Five little helium weather balloons were launched today into the foggy early morning darkness here along the Oregon coast and all they had to do was drift east. Everything and everybody else was ready.

But the balloons went the wrong way, grounding Vera Simons of McLean, her crew of three, and the 8,488 pounds of gear -- including four bottles of French champagne -- they had packed aboard the DaVinci TransAmerica. That's the high-altitude balloon that's been waiting here nearly two months to attempt the first non-stop balloon crossing of the United States.

The 7-Up soft drink company, which is paying for most of the $250,000 effort, had dispatched its director of corporate affairs from St. Louis for today's expected launch. He had said the balloon "can't miss."

Balloon launching experts from Minnesota stayed up all night waiting to pump helium. Tillamook County sheriff's deputies directed traffic in the dank morning.

But the little helium balloons drifted west over the Pacific and the balloon flight, which has provoked court battles between two major television networks and is under investigation by a federal agency, was delayed until Wednesday.

"What we've got is a defect in the wind right around Tillamook," said Rudolf J. Englemann, the balloon flight director.

Weather reports indicated that there was a fair weather pattern moving east, which is precisely what the DaVinci TransAmerica needs for its planned six-day, 2,295-mile flight to Norfolk, Va.

Yet, according to Bob Rice, the Bedford, Mass. meteorologist who is advising the balloonists here by telephone, there was a hole in that weather pattern around Tillamook, where the winds were blowing the wrong way.

In pre-flight preparations on Sunday, Englemann told the meteorologist that in order to lift off today the crew was more than willing to spend a few hours floating over the ocean. "Listen," Englemann had said over the phone, "I'm not scared to go out over the Pacific as long as you tell us how long we'll be there."

But meteorologist Rice said today he couldn't guarantee that the balloon would ever drift back to the continental United States if it were launched this morning.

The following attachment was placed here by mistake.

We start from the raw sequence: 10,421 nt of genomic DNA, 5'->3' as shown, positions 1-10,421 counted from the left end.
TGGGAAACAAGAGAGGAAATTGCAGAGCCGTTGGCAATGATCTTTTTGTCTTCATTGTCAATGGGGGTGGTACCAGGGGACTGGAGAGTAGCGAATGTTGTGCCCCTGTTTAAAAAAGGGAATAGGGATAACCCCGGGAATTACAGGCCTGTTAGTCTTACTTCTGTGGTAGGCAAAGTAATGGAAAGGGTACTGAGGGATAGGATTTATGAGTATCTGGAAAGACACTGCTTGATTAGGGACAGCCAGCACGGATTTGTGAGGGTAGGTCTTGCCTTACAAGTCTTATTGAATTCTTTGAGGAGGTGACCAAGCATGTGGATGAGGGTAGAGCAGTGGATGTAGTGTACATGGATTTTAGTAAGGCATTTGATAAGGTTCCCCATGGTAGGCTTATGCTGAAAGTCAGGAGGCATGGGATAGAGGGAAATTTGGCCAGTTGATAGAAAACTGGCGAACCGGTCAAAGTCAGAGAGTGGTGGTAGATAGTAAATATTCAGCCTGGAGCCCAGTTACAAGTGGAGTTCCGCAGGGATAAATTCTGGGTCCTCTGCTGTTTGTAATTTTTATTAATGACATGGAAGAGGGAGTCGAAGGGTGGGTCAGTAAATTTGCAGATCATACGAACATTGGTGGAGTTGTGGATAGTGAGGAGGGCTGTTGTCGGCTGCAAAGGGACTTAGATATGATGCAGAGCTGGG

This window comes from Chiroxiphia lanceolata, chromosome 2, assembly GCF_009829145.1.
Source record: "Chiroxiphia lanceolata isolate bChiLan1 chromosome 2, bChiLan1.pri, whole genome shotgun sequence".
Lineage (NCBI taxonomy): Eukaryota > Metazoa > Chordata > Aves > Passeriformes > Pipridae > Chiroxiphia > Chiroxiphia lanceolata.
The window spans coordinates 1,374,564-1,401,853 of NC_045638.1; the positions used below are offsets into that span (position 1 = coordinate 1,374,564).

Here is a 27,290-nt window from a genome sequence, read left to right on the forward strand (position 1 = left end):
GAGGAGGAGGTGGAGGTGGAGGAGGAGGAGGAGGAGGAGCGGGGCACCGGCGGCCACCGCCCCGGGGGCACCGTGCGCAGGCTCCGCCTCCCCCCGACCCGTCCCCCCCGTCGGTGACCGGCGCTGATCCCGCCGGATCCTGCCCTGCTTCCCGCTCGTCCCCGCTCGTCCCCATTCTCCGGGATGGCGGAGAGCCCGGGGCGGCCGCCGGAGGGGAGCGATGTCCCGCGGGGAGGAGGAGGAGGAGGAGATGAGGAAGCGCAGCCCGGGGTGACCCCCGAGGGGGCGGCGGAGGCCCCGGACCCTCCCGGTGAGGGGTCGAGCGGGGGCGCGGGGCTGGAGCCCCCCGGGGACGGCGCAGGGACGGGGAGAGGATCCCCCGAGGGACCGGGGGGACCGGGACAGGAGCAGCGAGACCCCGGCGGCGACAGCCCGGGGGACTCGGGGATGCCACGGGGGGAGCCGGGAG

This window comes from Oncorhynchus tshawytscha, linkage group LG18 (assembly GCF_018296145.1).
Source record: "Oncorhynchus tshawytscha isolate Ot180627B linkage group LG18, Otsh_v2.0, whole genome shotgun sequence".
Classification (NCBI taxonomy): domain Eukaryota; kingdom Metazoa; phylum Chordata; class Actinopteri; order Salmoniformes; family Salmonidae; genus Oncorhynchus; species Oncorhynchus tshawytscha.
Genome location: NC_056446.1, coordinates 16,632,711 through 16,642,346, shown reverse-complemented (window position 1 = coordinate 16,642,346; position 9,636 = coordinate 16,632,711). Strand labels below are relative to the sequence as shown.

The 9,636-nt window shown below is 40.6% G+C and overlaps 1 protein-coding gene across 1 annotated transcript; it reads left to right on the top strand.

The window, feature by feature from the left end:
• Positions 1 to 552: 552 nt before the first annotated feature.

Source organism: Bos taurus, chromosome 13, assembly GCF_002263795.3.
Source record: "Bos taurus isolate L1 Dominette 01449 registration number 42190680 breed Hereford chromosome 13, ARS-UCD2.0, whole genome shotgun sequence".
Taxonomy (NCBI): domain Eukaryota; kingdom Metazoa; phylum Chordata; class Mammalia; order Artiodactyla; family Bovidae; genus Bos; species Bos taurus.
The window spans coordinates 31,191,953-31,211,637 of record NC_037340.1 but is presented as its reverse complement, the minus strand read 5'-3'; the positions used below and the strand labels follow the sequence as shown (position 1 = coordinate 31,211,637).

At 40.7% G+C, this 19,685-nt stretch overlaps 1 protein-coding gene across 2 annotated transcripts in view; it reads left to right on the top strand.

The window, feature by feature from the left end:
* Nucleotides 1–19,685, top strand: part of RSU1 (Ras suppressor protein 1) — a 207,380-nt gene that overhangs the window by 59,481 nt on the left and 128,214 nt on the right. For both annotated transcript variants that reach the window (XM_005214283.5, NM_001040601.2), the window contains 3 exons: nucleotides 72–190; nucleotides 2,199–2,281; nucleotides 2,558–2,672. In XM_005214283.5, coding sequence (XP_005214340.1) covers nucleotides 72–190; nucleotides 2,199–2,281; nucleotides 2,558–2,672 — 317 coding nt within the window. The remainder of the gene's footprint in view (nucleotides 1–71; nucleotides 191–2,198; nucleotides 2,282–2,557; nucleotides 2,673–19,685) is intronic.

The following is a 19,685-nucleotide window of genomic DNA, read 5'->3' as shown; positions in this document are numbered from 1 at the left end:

Since 1775, when a French man named Pilatre de Rozier was burned to death in an ill-designed combination hot air-hydrogen balloon, success in long-distance ballooning has not come easy. Seventeen balloons failed and five pilots died before the first successful crossing of the Atlantic ;ast August. last August. TransAmerica said it was not discouraged by its misfortunes.

Their bad luck began in August when ABC television went to court in New York, filing a suit aimed at stopping the balloonists from granting NBC exclusive rights to cover the flight. The suit was thrown out of court, but Vera Simons, the Northern Virginia balloonist who has been planning the flight since 1971, said the legal tangle "really upset" her and delayed flight preparation.

Two weeks ago, the National Oceanic and Atmospheric Administration (NOAA) withdrew its support from the flight and pulled its instruments off the balloon. The instruments were to be used to measure air pollutants, ozone levels and radiation as the balloon floated over the nation.

NOAA said that the move was made because an agency employe, identified by sources as Englemann, may have used his "position or the influence of his position for his personal gain." NOAA lawyers are investigating the possible illegal conflict of interest.

Englemann, who had stated that he knows of no conflict of interest and who terms the accusations against him "a helluva thing", said today that despite the legal problems and the delays imposed by wayward winds he "remained optimistic."

"The crew is up to snuff," said Englemann, who slept three of the past 48 hours. "We've got a good weather system and I'd be really surprised if we didn't go Wednesday."

Simons, pilot of the plastic translucent balloon that is larger than the Goodyear blimp, didn't attend today's morning press conferences, the first of which was held at 3 a.m.

She was in her hotel nearby at 1:15 a.m. when her husband called the balloon control launching site. He was told the wind was wrong. "Let Vera sleep," balloon control said.